The book follows the same format as the other volumes in the series. The biographies introduce readers to the artist, their Disney journey, and their post-Disney careers. This is followed by numerous color images which are visually pleasing. Mary Blair may likely be the most prominent featured artist to date. Sadly, this is the biography that I found the most lacking. Disney fans know a lot of her time after leaving animation between her fine art and Imagineering contributions. I found the Blair entry to be shorter in the post-animation days than other narratives. For me, I found the entry of Tom Oreb to be more interesting due to the combination of an introverted personality, interesting art, and concepts that appeared to be delivered straight to the movie theater with an artist that we generally know less about.

If you are deep into Disney animation history, you likely already have They Drew as They Pleased: The Hidden Art of Disney's Mid-Century Era The 1950s and 1960s. If you are that person and you don’t have a copy yet, you likely will in the future. This series is just so visually pleasing, it really is a must-read and collect.



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Tuesday, January 24, 2023

Between Books - 2021-2022 Hyperion Historical Alliance Annual




I blinked and somehow the third Hyperion Historical Alliance professional journal escaped my notice. And then I saw it on Amazon…at a price that is simply a steal.

The Hyperion Historical Alliance Annual 2021-2022 consists of 5 scholarly articles on different topics in Disney History. “Bianca Majolie In the Story Department” by Didier Ghez delves into Walt Disney classmate Majolie’s time and contributions to story. “Drawn to Disney: La Verne Harding and Fred Moore” by Tom Klein discusses the influence of Disney Legend Moore on animator Harding at a non-Disney studio. “Walt Kelly in the Story Department” by Ghez outlines the contributions of Kelly in story. “Walt Disney Left His (Post)Mark on the World” by Maggie Evenson narrates the history of Disney postage stamps. And “Presidents, the Nixon Tapes, and the Disney Parks” by Bethanee Bemis chronicles presidential visits in the United States parks.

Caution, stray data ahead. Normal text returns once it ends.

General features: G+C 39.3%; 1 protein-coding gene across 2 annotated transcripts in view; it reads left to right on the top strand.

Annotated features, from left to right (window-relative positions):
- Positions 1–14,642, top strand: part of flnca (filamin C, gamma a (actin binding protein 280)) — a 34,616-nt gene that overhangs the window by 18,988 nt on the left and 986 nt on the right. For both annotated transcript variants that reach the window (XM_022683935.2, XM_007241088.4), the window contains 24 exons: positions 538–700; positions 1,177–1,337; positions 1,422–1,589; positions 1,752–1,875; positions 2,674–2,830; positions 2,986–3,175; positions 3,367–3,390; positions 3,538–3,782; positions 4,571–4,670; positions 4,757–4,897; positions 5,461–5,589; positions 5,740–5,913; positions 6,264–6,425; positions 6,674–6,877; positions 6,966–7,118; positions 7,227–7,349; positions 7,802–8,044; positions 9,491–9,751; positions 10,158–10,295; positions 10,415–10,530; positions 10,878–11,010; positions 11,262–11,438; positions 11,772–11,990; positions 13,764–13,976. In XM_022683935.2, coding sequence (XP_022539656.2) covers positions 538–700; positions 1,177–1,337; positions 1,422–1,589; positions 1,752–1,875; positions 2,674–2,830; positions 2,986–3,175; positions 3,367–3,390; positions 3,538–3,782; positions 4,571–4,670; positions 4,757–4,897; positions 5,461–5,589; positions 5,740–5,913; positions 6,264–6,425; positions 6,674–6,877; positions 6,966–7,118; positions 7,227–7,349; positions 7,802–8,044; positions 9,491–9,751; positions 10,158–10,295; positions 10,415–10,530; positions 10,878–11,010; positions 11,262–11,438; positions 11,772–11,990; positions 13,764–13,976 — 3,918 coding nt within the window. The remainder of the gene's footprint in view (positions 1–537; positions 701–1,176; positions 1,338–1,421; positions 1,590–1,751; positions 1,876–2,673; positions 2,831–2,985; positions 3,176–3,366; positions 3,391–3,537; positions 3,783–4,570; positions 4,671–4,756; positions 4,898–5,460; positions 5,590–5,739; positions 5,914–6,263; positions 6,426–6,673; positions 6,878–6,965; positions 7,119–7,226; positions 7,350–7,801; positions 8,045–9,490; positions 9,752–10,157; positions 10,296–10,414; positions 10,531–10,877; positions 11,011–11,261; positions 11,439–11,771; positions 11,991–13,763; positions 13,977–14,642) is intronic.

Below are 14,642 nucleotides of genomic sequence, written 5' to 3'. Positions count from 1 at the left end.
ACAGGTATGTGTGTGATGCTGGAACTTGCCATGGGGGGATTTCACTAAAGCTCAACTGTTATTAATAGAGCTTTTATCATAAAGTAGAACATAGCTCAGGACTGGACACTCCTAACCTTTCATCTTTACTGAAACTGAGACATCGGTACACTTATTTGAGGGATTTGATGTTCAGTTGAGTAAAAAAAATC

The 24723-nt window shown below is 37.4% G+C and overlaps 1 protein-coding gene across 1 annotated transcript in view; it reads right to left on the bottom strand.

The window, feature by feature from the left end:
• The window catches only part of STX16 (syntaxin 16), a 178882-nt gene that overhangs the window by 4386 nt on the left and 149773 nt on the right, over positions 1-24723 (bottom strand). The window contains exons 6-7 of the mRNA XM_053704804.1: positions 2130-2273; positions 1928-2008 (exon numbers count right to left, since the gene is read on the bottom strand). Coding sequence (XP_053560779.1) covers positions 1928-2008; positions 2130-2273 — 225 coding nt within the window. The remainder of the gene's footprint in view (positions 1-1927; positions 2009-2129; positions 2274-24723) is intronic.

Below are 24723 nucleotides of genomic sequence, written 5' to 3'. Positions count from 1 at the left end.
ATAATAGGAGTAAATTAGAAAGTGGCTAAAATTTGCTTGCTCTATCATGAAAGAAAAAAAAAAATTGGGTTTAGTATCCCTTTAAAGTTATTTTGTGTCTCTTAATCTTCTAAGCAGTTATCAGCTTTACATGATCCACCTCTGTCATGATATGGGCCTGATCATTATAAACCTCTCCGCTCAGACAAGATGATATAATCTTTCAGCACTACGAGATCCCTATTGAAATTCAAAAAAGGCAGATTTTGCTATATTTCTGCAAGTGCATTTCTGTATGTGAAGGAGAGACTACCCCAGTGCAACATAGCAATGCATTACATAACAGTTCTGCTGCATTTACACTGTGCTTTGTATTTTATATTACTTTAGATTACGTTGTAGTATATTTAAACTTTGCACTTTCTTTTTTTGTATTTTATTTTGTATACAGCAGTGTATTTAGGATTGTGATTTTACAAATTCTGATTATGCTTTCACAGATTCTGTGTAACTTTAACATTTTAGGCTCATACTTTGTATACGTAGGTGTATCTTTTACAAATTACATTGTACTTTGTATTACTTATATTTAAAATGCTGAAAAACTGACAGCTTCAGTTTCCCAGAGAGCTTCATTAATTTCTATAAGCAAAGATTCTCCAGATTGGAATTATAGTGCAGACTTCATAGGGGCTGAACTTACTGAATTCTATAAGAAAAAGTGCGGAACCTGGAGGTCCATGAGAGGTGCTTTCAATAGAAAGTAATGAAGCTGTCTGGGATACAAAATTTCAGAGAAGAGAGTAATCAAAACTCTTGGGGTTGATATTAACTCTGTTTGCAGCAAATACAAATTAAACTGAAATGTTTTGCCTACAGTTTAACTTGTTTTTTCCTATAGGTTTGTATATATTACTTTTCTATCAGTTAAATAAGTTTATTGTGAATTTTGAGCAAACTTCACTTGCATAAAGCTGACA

Overall, the Annual is scholarly writing. They are essays that have been researched and documented just like one would expect to find in the Journal of Insert Discipline Here. And that is really the point as the Hyperion Historical Alliance attempts to frame the group as a scholarly endeavor. For me, the most impactful essay was by Klein. The entry helped to flesh out a portion of Moore’s life for me, his exile from the studio. But it was also a strong reminder that due to prejudices, the Disney studio was not all it was meant to be. Harding was a wonderfully talented animator. But as a female professional, she would not be able to enter Disney at the position she had earned. I believe I spent around $3 on this journal. And that essay was well worth the purchase to me.

Of course, my yearly grumble is the lack of democracy among the Hyperion Historical Alliance. They want to be a professional organization taken seriously. So they have done much to close membership and stay labeled as scholars. While other organizations like the Society of Baseball Research (SABR) have sought to crowdsource research and build a community. I honestly would be very willing to pay $30-$40 for a copy of the journal, an online community, meeting discounts, and maybe a webinar or two. I heard Ghez discuss a PowerPoint presentation given to members about project status. And I would have loved to see it discussed. So yeah, there’s my yearly plea to consider opening up membership at a supporter/ally level. Because we Disney fans have some power and we want more Disney history.  I see that Heritage Auctions supported the publication of this latest edition, and I think Disney history fans would support this effort also.  And I would remind everyone that SABR has done an excellent job promoting baseball scholarship to the point I have been associated with history departments that taught baseball history seminars.
 

 

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Wednesday, January 18, 2023

Between Books - Star Wars: The High Republic Convergence





Not that Jedi!

Not that desert planet!

Not those star-crossed lovers!

Not that droid!

Not that handsome rouge!

Welcome back to the High Republic!

Star Wars: The High Republic Convergence by Zoraida Cordova continues the Disney/Lucasfilm experiment of giving us Star Wars without a Skywalker. Star Wars’ books can be hard for me as this is a visual universe, yet I can’t stop reading them. I blame the collector in me. I just wondered if this would fare better for me than my last outing in an era before the Clone Wars!